Issue: Who bears the burden of demonstrating that there is no genuine issue of material fact to be decided in a summary judgment matter?
|Area of Law:||Litigation & Procedure|
|Keywords:||Summary judgment; Genuine issues of material fact|
|Cited Cases:||426 F.3d 549; 313 F.3d 713; 477 U.S. 317|
|Cited Statutes:||Fed. R. Civ. P. 56(a), r. 56(c)(1)(A)|
Summary judgment is warranted only “if the movant shows that  there is no genuine dispute as to any material fact and  the movant is entitled to judgment as a matter of law.” Fed. R. Civ. P. 56(a) (2010). The showing cannot be made by argument alone but must be based on “materials in the record, including depositions, documents, electronically stored information, affidavits or declarations, stipulations … admissions, interrogatory answers or other materials.” Id. r. 56(c)(1)(A); see Celotex Corp. v. Catrett, 477 U.S. 317, 322 (1986); Anderson v. Liberty Lobby, Inc., 477 U.S. 242, 247 (1986).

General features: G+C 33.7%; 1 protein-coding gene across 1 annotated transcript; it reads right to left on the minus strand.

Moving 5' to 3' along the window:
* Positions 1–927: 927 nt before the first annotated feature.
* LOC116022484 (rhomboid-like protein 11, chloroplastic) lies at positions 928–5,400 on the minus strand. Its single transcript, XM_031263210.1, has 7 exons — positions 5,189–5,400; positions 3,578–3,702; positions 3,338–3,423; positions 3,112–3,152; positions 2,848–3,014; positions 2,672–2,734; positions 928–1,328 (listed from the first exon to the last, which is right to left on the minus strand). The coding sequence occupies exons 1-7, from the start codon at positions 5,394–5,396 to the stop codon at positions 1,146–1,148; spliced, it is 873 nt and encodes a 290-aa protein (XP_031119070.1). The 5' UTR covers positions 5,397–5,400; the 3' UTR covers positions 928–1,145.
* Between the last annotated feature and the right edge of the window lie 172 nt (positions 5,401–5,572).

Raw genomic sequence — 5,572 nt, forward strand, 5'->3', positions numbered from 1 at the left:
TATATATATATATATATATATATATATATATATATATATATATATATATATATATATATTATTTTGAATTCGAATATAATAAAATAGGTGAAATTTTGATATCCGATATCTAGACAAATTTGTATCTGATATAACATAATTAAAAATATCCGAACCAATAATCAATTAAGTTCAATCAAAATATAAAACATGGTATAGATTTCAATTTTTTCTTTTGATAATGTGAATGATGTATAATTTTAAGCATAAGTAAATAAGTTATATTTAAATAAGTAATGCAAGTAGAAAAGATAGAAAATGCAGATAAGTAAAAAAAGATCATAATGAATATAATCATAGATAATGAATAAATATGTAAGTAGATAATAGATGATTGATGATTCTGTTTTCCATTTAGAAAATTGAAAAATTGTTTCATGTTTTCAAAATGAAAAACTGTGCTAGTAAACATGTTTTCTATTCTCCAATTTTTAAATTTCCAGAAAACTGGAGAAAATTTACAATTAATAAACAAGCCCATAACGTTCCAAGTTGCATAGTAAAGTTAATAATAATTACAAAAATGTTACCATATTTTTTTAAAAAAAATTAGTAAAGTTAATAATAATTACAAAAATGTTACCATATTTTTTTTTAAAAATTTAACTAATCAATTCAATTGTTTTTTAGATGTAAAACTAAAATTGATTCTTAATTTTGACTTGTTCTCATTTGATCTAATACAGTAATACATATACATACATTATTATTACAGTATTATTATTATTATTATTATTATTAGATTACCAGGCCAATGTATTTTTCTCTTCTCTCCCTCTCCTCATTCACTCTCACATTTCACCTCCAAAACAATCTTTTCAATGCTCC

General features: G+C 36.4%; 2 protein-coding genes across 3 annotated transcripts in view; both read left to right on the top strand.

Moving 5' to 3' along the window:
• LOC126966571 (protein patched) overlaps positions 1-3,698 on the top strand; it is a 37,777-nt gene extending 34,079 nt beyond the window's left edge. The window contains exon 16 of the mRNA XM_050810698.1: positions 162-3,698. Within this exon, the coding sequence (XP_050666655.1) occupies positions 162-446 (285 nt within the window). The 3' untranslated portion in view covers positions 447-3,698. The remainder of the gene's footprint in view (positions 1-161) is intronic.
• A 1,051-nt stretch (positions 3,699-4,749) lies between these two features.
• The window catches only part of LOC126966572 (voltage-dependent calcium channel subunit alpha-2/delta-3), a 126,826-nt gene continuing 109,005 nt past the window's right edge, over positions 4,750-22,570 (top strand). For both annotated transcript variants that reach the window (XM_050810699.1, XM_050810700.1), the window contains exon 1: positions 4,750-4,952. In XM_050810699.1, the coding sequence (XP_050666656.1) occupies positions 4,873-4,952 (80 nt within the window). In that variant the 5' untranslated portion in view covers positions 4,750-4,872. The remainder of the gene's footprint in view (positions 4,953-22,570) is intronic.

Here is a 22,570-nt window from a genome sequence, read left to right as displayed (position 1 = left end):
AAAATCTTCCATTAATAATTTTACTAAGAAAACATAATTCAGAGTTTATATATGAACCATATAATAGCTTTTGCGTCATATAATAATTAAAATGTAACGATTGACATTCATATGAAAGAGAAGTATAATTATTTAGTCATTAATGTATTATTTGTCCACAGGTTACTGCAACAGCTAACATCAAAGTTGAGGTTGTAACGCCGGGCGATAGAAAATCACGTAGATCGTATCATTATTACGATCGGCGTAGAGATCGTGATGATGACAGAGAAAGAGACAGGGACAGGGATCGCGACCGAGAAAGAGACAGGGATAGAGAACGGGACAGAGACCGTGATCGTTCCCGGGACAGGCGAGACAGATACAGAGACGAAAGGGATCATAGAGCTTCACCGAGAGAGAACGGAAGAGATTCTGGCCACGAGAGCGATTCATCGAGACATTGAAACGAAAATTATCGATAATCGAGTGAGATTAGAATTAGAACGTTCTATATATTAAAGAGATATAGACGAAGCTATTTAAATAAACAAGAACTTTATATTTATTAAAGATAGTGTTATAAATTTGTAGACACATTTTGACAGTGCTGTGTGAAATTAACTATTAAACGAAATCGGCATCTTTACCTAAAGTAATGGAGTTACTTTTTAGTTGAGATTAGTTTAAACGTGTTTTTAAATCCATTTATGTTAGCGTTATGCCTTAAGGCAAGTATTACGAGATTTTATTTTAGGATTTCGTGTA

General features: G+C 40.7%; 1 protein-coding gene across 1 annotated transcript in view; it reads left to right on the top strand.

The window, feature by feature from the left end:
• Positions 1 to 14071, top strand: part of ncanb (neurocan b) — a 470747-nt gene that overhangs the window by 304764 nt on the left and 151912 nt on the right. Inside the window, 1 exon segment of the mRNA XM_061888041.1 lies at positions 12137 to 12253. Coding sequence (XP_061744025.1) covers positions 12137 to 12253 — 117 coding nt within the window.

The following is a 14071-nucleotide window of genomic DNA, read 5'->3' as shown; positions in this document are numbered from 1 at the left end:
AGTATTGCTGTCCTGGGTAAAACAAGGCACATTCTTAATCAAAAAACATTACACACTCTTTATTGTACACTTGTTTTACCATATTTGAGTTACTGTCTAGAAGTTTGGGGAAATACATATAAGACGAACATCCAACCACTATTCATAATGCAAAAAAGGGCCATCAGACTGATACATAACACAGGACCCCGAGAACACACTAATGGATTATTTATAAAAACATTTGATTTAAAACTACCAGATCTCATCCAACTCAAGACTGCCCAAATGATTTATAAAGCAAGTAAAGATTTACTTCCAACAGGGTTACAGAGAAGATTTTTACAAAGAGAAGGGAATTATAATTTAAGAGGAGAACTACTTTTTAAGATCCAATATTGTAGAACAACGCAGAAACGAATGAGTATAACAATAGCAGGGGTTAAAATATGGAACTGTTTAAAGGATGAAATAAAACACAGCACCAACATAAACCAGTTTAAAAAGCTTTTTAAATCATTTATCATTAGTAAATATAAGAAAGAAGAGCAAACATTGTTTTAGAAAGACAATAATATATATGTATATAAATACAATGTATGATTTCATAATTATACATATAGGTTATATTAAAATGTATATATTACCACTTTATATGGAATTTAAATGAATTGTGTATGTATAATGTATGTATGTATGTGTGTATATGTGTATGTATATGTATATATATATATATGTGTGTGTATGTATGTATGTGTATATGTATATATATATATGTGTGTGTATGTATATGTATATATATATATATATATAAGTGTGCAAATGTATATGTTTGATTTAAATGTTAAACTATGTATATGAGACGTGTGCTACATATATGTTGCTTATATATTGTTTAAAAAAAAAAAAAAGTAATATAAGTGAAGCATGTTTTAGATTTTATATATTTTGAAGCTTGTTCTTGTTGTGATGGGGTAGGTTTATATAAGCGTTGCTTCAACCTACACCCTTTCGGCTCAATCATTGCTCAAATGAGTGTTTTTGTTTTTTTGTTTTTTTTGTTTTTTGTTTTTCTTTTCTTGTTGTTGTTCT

The moving party bears the initial burden of demonstrating that there is no genuine issue of material fact to be decided with respect to any essential element of the claim. Anderson, 477 U.S. at 250 n.4. Failure to meet this burden warrants denial of the motion. Id. However, if this initial burden is met, the opposing party must show, through affidavits or otherwise, that there is a material issue of fact for trial. Id. at 250.
When deciding a summary judgment motion, a court must resolve any ambiguities and draw all factual inferences in favor of the nonmoving party. Jeffreys v. City of N.Y., 426 F.3d 549, 553 (2d Cir. 2005); Seals v. Potter, No. 5:10-CV-1556 (N.D.N.Y. May 27, 2011). Summary judgment is inappropriate where “review of the record reveals sufficient evidence for a rational trier of fact to find in the [non-movant’s] […]